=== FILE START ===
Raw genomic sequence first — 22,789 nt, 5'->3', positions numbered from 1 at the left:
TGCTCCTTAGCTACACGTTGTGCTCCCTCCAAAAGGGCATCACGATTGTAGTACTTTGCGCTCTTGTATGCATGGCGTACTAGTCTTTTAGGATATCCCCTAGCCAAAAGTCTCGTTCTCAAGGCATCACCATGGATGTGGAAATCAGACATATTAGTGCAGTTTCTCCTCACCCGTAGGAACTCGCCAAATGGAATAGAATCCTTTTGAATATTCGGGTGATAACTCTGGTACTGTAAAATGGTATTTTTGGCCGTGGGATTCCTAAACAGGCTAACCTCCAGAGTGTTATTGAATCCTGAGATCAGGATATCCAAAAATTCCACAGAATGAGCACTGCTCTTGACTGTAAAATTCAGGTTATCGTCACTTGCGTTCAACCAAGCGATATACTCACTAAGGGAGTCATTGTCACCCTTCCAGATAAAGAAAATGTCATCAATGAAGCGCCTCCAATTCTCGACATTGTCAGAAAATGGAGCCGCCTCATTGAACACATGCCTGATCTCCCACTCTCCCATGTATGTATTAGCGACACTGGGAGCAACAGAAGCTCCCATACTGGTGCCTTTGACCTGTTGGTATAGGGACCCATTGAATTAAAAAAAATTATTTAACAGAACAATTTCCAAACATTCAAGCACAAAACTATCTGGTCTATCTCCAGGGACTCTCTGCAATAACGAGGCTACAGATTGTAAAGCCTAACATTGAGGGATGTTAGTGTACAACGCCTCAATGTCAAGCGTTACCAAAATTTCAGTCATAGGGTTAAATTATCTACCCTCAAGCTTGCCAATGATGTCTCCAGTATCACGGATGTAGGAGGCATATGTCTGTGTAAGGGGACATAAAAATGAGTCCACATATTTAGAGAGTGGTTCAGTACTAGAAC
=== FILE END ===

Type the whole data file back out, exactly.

Raw genomic sequence first — 22,789 nt, 5'->3', positions numbered from 1 at the left:
TGCTCCTTAGCTACACGTTGTGCTCCCTCCAAAAGGGCATCACGATTGTAGTACTTTGCGCTCTTGTATGCATGGCGTACTAGTCTTTTAGGATATCCCCTAGCCAAAAGTCTCGTTCTCAAGGCATCACCATGGATGTGGAAATCAGACATATTAGTGCAGTTTCTCCTCACCCGTAGGAACTCGCCAAATGGAATAGAATCCTTTTGAATATTCGGGTGATAACTCTGGTACTGTAAAATGGTATTTTTGGCCGTGGGATTCCTAAACAGGCTAACCTCCAGAGTGTTATTGAATCCTGAGATCAGGATATCCAAAAATTCCACAGAATGAGCACTGCTCTTGACTGTAAAATTCAGGTTATCGTCACTTGCGTTCAACCAAGCGATATACTCACTAAGGGAGTCATTGTCACCCTTCCAGATAAAGAAAATGTCATCAATGAAGCGCCTCCAATTCTCGACATTGTCAGAAAATGGAGCCGCCTCATTGAACACATGCCTGATCTCCCACTCTCCCATGTATGTATTAGCGACACTGGGAGCAACAGAAGCTCCCATACTGGTGCCTTTGACCTGTTGGTATAGGGACCCATTGAATTAAAAAAAATTATTTAACAGAACAATTTCCAAACATTCAAGCACAAAACTATCTGGTCTATCTCCAGGGACTCTCTGCAATAACGAGGCTACAGATTGTAAAGCCTAACATTGAGGGATGTTAGTGTACAACGCCTCAATGTCAAGCGTTACCAAAATTTCAGTCATAGGGTTAAATTATCTACCCTCAAGCTTGCCAATGATGTCTCCAGTATCACGGATGTAGGAGGCATATGTCTGTGTAAGGGGACATAAAAATGAGTCCACATATTTAGAGAGTGGTTCAGTACTAGAAC